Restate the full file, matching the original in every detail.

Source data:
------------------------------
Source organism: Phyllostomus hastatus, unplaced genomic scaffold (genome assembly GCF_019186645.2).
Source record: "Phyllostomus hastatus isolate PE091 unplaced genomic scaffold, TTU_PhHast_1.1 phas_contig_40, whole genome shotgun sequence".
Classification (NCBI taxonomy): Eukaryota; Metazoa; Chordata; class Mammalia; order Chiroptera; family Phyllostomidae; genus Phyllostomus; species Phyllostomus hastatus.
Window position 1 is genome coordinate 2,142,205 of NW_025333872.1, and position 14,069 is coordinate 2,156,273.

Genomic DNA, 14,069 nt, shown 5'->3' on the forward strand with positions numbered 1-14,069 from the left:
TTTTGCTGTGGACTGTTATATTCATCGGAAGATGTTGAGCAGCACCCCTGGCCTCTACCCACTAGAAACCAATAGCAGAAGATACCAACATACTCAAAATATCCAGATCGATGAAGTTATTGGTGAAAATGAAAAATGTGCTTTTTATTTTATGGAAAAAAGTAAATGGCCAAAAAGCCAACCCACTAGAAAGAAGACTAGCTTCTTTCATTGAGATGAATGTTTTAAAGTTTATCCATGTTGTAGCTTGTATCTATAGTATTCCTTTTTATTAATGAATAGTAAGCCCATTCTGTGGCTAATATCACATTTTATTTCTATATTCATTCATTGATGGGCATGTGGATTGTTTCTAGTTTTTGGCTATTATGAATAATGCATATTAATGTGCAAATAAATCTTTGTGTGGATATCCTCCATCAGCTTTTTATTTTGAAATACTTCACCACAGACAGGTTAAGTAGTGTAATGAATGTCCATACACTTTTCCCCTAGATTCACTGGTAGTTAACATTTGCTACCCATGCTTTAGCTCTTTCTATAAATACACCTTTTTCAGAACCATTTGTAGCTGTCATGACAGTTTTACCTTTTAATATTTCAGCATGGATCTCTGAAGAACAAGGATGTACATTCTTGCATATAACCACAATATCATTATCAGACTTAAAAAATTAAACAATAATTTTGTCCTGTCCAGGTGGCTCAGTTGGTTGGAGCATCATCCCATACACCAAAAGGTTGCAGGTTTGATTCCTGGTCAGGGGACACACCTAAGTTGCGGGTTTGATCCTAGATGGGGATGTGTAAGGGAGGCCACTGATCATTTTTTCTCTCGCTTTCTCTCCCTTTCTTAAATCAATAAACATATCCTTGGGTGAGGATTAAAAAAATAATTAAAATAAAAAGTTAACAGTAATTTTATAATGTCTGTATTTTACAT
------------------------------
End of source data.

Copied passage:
Source organism: Phyllostomus hastatus, unplaced genomic scaffold (genome assembly GCF_019186645.2).
Source record: "Phyllostomus hastatus isolate PE091 unplaced genomic scaffold, TTU_PhHast_1.1 phas_contig_40, whole genome shotgun sequence".
Classification (NCBI taxonomy): Eukaryota; Metazoa; Chordata; class Mammalia; order Chiroptera; family Phyllostomidae; genus Phyllostomus; species Phyllostomus hastatus.
Window position 1 is genome coordinate 2,142,205 of NW_025333872.1, and position 14,069 is coordinate 2,156,273.

Genomic DNA, 14,069 nt, shown 5'->3' on the forward strand with positions numbered 1-14,069 from the left:
TTTTGCTGTGGACTGTTATATTCATCGGAAGATGTTGAGCAGCACCCCTGGCCTCTACCCACTAGAAACCAATAGCAGAAGATACCAACATACTCAAAATATCCAGATCGATGAAGTTATTGGTGAAAATGAAAAATGTGCTTTTTATTTTATGGAAAAAAGTAAATGGCCAAAAAGCCAACCCACTAGAAAGAAGACTAGCTTCTTTCATTGAGATGAATGTTTTAAAGTTTATCCATGTTGTAGCTTGTATCTATAGTATTCCTTTTTATTAATGAATAGTAAGCCCATTCTGTGGCTAATATCACATTTTATTTCTATATTCATTCATTGATGGGCATGTGGATTGTTTCTAGTTTTTGGCTATTATGAATAATGCATATTAATGTGCAAATAAATCTTTGTGTGGATATCCTCCATCAGCTTTTTATTTTGAAATACTTCACCACAGACAGGTTAAGTAGTGTAATGAATGTCCATACACTTTTCCCCTAGATTCACTGGTAGTTAACATTTGCTACCCATGCTTTAGCTCTTTCTATAAATACACCTTTTTCAGAACCATTTGTAGCTGTCATGACAGTTTTACCTTTTAATATTTCAGCATGGATCTCTGAAGAACAAGGATGTACATTCTTGCATATAACCACAATATCATTATCAGACTTAAAAAATTAAACAATAATTTTGTCCTGTCCAGGTGGCTCAGTTGGTTGGAGCATCATCCCATACACCAAAAGGTTGCAGGTTTGATTCCTGGTCAGGGGACACACCTAAGTTGCGGGTTTGATCCTAGATGGGGATGTGTAAGGGAGGCCACTGATCATTTTTTCTCTCGCTTTCTCTCCCTTTCTTAAATCAATAAACATATCCTTGGGTGAGGATTAAAAAAATAATTAAAATAAAAAGTTAACAGTAATTTTATAATGTCTGTATTTTACAT